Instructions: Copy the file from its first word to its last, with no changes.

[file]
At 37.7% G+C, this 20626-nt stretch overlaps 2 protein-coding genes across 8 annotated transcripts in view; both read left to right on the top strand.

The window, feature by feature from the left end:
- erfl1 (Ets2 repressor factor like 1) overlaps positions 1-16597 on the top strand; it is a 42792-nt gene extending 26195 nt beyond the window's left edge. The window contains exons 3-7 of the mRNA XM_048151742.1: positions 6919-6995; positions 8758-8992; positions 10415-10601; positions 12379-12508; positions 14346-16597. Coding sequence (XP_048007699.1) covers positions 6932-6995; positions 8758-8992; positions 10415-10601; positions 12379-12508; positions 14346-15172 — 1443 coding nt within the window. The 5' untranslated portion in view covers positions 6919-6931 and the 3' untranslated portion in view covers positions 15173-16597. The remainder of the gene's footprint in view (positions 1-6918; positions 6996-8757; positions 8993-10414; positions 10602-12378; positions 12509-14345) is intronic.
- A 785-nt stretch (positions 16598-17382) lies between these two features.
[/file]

At 37.7% G+C, this 20626-nt stretch overlaps 2 protein-coding genes across 8 annotated transcripts in view; both read left to right on the top strand.

The window, feature by feature from the left end:
- erfl1 (Ets2 repressor factor like 1) overlaps positions 1-16597 on the top strand; it is a 42792-nt gene extending 26195 nt beyond the window's left edge. The window contains exons 3-7 of the mRNA XM_048151742.1: positions 6919-6995; positions 8758-8992; positions 10415-10601; positions 12379-12508; positions 14346-16597. Coding sequence (XP_048007699.1) covers positions 6932-6995; positions 8758-8992; positions 10415-10601; positions 12379-12508; positions 14346-15172 — 1443 coding nt within the window. The 5' untranslated portion in view covers positions 6919-6931 and the 3' untranslated portion in view covers positions 15173-16597. The remainder of the gene's footprint in view (positions 1-6918; positions 6996-8757; positions 8993-10414; positions 10602-12378; positions 12509-14345) is intronic.
- A 785-nt stretch (positions 16598-17382) lies between these two features.